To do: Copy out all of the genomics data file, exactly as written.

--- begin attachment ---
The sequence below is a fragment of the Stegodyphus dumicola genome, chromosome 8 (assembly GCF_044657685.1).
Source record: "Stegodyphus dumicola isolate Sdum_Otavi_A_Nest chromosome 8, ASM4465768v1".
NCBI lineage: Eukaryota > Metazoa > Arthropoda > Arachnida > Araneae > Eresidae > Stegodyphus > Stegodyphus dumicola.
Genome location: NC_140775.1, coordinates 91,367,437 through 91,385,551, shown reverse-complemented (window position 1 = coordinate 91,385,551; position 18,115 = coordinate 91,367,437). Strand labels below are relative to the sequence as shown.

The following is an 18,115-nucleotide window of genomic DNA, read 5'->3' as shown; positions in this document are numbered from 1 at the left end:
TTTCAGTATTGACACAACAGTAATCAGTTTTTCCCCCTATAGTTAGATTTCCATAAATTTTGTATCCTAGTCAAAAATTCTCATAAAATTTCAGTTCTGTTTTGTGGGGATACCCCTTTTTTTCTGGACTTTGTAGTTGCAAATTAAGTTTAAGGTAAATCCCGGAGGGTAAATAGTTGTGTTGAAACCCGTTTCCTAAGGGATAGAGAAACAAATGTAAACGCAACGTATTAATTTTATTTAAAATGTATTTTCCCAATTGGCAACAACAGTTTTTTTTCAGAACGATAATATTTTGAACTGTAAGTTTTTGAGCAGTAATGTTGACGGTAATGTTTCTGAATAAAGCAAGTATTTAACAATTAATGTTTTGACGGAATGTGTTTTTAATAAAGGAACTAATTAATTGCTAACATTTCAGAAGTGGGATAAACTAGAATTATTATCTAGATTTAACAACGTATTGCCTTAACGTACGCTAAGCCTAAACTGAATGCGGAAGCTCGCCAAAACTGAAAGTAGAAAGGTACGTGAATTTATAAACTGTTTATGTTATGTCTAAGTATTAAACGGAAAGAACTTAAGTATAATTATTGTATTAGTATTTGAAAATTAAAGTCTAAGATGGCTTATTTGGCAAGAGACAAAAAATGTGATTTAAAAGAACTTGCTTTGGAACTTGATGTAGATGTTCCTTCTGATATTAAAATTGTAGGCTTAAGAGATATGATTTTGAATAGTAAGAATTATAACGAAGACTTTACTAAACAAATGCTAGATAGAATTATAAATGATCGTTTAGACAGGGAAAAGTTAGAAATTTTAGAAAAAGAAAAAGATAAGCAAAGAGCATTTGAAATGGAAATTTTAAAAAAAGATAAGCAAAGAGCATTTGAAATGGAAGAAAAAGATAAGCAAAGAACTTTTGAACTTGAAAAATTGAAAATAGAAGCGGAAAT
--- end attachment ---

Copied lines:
The sequence below is a fragment of the Stegodyphus dumicola genome, chromosome 8 (assembly GCF_044657685.1).
Source record: "Stegodyphus dumicola isolate Sdum_Otavi_A_Nest chromosome 8, ASM4465768v1".
NCBI lineage: Eukaryota > Metazoa > Arthropoda > Arachnida > Araneae > Eresidae > Stegodyphus > Stegodyphus dumicola.
Genome location: NC_140775.1, coordinates 91,367,437 through 91,385,551, shown reverse-complemented (window position 1 = coordinate 91,385,551; position 18,115 = coordinate 91,367,437). Strand labels below are relative to the sequence as shown.

The following is an 18,115-nucleotide window of genomic DNA, read 5'->3' as shown; positions in this document are numbered from 1 at the left end:
TTTCAGTATTGACACAACAGTAATCAGTTTTTCCCCCTATAGTTAGATTTCCATAAATTTTGTATCCTAGTCAAAAATTCTCATAAAATTTCAGTTCTGTTTTGTGGGGATACCCCTTTTTTTCTGGACTTTGTAGTTGCAAATTAAGTTTAAGGTAAATCCCGGAGGGTAAATAGTTGTGTTGAAACCCGTTTCCTAAGGGATAGAGAAACAAATGTAAACGCAACGTATTAATTTTATTTAAAATGTATTTTCCCAATTGGCAACAACAGTTTTTTTTCAGAACGATAATATTTTGAACTGTAAGTTTTTGAGCAGTAATGTTGACGGTAATGTTTCTGAATAAAGCAAGTATTTAACAATTAATGTTTTGACGGAATGTGTTTTTAATAAAGGAACTAATTAATTGCTAACATTTCAGAAGTGGGATAAACTAGAATTATTATCTAGATTTAACAACGTATTGCCTTAACGTACGCTAAGCCTAAACTGAATGCGGAAGCTCGCCAAAACTGAAAGTAGAAAGGTACGTGAATTTATAAACTGTTTATGTTATGTCTAAGTATTAAACGGAAAGAACTTAAGTATAATTATTGTATTAGTATTTGAAAATTAAAGTCTAAGATGGCTTATTTGGCAAGAGACAAAAAATGTGATTTAAAAGAACTTGCTTTGGAACTTGATGTAGATGTTCCTTCTGATATTAAAATTGTAGGCTTAAGAGATATGATTTTGAATAGTAAGAATTATAACGAAGACTTTACTAAACAAATGCTAGATAGAATTATAAATGATCGTTTAGACAGGGAAAAGTTAGAAATTTTAGAAAAAGAAAAAGATAAGCAAAGAGCATTTGAAATGGAAATTTTAAAAAAAGATAAGCAAAGAGCATTTGAAATGGAAGAAAAAGATAAGCAAAGAACTTTTGAACTTGAAAAATTGAAAATAGAAGCGGAAAT